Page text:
“There were many who hated him. Hated him for being young, for being excellent, for having made their victories look paltry and weak. Ender saw it first in their faces when he passed them in the corridors; then he began to notice that some boys would get up in a group and move to another table if he sat near then in the commanders’ mess; and there began to be elbows that accidentally jostled him in the game room, feet that got entangled with his when he walked into and out of the gym, spittle, and wads of wet paper that struck him from behind as he jogged through the corridors. They couldn’t beat him in the battle room, and knew it — so instead they would attack him where it was safe, where he was not a giant but just a little boy. Ender despised them, but secretly, so secretly that he didn’t even know it himself, he feared them. It was just such little torments that Peter had always used, and Ender was beginning to feel far too much at home.” (Card 144-145).
This quote goes to show the ruthlessness of the battle school. No matter how successful you may be, the others will hate you for being yourself. Ender is traumatized and deals with constant manipulation from Major Anderson and Colonel Graff while also dealing with the bullies and having no friends in school. The others know that Ender is superior to them, and cannot attack him in battle because they know they would suffer tremendous loss, so instead, they beat him to the ground and torment him at his weakest. “They couldn’t beat him in the battle room, and knew it — so instead they would attack him where it was safe, where he was not a giant but just a little boy.” This only goes to show the severity and anxiety that Ender endures throughout his stay at battle school. He has no friends and is constantly bullied for anything that he does whether it is right or wrong, and he has to always suffer the consequences of his actions whether negative or positive. If anything he does is bad, why would he dare care about anybody else’s feelings? Ender gives up hope for life before ending the entire bugger civilization because he is depressed from all of the torture from his surroundings. He is shown no mercy, and is nurtured to show none back.
In an article written by Gavin Hood called “Gavin Hood’s ‘Ender’s Game’: Intelligence, ruthlessness, and empathy”, the author talks about the psychological effects and the toll that the ruthlessness of his surroundings has had on Ender. He explains how Peter, his brother, and how his actions have caused him great trouble in dealing with situations in which he ends up showing no mercy. He goes into greater depth about how the IF and the commanders nurtured Ender only into what they wanted him to be, and they showed absolutely no mercy for his own personal emotions or thoughts.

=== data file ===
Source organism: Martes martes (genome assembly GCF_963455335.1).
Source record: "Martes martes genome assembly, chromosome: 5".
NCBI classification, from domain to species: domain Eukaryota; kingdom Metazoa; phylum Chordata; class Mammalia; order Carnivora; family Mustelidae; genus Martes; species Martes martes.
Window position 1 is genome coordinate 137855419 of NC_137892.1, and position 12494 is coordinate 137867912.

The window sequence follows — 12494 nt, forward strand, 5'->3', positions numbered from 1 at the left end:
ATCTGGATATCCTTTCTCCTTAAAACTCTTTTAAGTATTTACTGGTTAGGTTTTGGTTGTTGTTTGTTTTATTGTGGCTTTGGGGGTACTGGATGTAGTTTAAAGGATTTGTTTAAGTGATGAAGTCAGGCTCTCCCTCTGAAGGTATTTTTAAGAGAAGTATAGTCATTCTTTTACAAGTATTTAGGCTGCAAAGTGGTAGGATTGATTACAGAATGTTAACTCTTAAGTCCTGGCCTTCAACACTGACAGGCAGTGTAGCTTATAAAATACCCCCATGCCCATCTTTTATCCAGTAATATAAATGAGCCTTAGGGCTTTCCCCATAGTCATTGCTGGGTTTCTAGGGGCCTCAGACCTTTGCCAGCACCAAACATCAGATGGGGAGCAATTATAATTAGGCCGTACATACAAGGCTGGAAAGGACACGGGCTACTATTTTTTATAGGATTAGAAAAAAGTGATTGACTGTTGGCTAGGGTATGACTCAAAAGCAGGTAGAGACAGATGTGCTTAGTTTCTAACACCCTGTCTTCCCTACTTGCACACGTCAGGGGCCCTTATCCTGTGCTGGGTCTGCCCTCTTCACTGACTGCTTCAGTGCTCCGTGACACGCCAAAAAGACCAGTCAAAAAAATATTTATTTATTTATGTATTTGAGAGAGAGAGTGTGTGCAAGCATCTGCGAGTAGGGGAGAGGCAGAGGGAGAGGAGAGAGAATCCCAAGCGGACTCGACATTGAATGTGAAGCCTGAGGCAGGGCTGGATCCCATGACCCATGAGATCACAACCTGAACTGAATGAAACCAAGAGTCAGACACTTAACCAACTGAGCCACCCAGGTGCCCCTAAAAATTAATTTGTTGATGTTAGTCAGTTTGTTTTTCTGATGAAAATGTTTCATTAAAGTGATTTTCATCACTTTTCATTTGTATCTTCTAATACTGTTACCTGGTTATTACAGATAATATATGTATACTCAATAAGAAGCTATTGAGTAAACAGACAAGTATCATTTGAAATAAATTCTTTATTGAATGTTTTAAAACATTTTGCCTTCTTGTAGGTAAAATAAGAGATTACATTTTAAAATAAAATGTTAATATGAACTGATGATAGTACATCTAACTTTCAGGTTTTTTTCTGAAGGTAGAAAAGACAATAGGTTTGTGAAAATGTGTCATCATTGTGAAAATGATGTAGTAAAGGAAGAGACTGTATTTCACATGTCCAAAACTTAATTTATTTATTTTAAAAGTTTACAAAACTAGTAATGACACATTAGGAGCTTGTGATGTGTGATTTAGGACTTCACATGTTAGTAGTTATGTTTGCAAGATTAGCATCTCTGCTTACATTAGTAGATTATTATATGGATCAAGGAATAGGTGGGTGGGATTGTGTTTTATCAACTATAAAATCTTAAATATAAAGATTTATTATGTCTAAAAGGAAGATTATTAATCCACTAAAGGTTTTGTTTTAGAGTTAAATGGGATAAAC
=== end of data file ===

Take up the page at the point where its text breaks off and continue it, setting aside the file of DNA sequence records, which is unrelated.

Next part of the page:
“This is crucial in the long run as far as Ender’s decisions for his own future are concerned. What interests me here, in particular, is the strange psychological ambivalence of the central character — being caught between those abilities some of which enable him to become the supreme commander of Earth forces even at a very young age. These are exceptional intelligence and the ability to be ruthless in combat, for the sake of “conclusive” victory, on the one hand, and his ability to show empathic identification with his adversaries, on the other. With the kind of power that comes with “post-nuclear” capability at Ender’s fingertips, it is not difficult to anticipate events that will cause him extreme psychological discomfort.” (Gavin Hood 4).
In the novel, the reasoning behind keeping Ender secluded from his family while at battle school is clearly stated. He is the promised one. His leadership and critical thinking abilities impress Colonel Graff, Major Anderson, and his manipulated teachers so much so to the point where they use and manipulate him into becoming the most significant leaders of the genocide. Card demonstrates this in the novel, in which Ender has become aware with the fact that Graff had forged a letter to look like it was written by his sister Valentine, trying to persuade him to keep moving forward in his training.
“He had no control over his own life. They ran everything. They made all the choices. Only the game was left to him, that was all, everything else was them and their rules and plans and lessons and programs, and all he could do was go this way or that way in battle. The one real thing, the one precious real thing was his memory of Valentine, the person who loved him before he ever played a game, who loved him whether there was a bugger war or not, and they had taken her and put her on their side. She was one of them now.” (Card 117).
This quote goes to show that the manipulation of trying to persuade Ender into thinking that Valentine had actually wrote this only disturbed Ender even more, and made for greater isolation. “The one real thing, the one precious real thing was his memory of Valentine… and they had taken her and put her on their side. She was one of them now.” Ender has become fully aware of the isolation and manipulation that the higher powers created. This is only the beginning to a psychological breakdown in which Ender will be nurtured into the killer they have always wanted him to be.